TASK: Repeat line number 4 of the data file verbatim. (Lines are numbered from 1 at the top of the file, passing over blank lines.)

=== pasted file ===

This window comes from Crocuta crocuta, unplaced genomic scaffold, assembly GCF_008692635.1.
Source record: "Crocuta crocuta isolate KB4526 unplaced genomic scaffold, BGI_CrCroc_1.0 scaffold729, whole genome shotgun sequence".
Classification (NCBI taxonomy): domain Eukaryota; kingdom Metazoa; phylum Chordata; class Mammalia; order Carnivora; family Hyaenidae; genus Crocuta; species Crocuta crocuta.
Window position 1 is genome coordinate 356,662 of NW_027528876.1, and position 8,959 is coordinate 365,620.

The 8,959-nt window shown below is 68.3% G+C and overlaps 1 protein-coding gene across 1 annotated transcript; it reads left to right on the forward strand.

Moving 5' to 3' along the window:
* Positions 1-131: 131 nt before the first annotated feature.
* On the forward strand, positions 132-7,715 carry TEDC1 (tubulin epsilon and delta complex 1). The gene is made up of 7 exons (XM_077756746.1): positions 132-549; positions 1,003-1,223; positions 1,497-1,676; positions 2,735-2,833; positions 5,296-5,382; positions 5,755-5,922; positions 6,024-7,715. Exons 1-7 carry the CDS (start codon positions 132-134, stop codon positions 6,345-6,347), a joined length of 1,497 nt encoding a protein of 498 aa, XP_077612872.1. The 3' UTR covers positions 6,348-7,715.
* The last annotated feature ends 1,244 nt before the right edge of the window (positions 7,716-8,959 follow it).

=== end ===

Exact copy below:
Window position 1 is genome coordinate 356,662 of NW_027528876.1, and position 8,959 is coordinate 365,620.